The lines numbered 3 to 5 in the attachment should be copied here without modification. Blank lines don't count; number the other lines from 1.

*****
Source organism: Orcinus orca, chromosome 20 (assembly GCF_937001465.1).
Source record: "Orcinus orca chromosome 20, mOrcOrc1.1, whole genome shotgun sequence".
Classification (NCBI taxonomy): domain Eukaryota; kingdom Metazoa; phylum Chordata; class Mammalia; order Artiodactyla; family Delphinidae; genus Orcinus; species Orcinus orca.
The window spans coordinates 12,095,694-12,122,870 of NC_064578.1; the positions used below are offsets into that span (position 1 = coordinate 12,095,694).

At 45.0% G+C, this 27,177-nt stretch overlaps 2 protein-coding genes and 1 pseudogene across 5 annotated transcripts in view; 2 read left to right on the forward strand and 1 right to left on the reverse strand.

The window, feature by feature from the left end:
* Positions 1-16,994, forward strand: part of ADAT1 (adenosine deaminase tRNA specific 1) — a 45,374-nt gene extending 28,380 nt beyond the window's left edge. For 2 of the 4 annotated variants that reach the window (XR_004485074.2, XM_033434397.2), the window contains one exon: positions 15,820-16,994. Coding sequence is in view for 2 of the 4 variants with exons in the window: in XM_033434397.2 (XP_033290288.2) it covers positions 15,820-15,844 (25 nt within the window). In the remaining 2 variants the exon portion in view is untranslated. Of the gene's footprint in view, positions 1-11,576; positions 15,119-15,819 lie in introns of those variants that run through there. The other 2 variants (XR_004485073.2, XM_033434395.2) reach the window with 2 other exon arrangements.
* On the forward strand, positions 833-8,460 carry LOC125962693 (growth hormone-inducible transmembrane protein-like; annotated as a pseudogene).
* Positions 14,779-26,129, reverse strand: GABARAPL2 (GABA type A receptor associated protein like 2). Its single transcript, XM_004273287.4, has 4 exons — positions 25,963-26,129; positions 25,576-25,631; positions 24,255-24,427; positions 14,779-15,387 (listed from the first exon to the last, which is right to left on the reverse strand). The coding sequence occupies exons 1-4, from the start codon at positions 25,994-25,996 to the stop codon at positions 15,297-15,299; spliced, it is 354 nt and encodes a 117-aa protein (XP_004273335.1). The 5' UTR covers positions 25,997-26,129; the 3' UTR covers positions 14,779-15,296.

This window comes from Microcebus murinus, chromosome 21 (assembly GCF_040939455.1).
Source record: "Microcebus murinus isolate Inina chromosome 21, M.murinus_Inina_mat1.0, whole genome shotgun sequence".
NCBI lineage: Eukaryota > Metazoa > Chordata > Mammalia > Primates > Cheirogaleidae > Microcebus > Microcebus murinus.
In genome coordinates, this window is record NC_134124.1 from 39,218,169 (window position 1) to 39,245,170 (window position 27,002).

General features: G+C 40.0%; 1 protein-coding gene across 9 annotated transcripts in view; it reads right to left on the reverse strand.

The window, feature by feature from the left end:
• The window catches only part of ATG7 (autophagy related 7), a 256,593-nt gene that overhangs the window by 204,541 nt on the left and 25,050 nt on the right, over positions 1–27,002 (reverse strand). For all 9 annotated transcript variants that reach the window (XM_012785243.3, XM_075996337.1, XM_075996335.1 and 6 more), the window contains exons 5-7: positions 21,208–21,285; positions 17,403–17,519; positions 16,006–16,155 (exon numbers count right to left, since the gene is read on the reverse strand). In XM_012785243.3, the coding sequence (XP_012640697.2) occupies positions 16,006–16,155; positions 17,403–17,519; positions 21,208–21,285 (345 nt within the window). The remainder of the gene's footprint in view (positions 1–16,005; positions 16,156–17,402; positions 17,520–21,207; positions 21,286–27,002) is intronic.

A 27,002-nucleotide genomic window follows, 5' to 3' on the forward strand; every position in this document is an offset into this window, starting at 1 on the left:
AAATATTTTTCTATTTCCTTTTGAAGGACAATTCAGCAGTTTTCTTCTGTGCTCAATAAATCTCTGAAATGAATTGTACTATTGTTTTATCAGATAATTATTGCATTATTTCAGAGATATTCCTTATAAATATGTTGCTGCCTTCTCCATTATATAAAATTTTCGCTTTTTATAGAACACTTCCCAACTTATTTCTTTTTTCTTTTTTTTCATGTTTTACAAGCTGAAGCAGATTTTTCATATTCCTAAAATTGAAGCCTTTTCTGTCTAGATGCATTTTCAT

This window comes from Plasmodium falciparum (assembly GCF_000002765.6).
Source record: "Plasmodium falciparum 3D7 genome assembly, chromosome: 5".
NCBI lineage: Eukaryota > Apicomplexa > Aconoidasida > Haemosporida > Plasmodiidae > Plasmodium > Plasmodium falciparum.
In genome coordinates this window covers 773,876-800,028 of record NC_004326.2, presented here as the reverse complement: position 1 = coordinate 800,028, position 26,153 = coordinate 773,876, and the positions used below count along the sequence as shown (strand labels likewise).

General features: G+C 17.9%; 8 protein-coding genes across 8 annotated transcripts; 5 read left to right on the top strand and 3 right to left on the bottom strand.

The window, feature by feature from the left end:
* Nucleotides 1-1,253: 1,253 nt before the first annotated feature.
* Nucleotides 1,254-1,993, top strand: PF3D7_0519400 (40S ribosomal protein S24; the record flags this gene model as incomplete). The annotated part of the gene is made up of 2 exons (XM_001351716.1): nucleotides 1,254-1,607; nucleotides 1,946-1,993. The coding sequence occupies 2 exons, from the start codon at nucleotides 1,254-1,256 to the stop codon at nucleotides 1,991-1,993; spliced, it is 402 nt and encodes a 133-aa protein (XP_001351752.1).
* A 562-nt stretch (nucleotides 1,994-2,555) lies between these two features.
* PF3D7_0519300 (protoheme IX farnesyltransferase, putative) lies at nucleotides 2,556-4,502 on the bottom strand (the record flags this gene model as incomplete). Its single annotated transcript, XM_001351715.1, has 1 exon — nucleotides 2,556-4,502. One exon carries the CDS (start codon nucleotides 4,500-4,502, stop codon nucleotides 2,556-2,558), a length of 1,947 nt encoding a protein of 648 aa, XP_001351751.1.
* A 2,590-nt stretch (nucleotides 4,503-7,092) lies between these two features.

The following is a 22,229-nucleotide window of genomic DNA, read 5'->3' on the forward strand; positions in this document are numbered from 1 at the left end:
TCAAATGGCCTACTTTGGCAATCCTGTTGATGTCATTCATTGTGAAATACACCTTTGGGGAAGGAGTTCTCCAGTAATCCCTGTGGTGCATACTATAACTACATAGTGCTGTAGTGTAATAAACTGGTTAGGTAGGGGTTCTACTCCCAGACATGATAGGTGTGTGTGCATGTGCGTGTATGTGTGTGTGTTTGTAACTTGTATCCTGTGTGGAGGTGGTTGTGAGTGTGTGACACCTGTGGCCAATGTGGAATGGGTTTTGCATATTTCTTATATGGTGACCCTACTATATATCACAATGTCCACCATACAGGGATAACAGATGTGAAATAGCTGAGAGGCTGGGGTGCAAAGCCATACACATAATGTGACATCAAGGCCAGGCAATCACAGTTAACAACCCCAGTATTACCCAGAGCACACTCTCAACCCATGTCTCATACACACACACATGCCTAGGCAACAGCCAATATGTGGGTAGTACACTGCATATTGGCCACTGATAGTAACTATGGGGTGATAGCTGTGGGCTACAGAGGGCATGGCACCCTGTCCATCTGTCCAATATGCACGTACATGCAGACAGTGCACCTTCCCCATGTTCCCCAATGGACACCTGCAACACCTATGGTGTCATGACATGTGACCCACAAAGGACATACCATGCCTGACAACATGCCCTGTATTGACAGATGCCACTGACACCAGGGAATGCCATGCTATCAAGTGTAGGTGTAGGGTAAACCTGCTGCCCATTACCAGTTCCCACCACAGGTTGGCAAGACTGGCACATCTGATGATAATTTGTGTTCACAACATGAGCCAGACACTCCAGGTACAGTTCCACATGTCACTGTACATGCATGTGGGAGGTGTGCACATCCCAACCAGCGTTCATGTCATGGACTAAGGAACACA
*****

Classification (NCBI taxonomy): domain Eukaryota; kingdom Metazoa; phylum Chordata; class Mammalia; order Artiodactyla; family Delphinidae; genus Orcinus; species Orcinus orca.
The window spans coordinates 12,095,694-12,122,870 of NC_064578.1; the positions used below are offsets into that span (position 1 = coordinate 12,095,694).

At 45.0% G+C, this 27,177-nt stretch overlaps 2 protein-coding genes and 1 pseudogene across 5 annotated transcripts in view; 2 read left to right on the forward strand and 1 right to left on the reverse strand.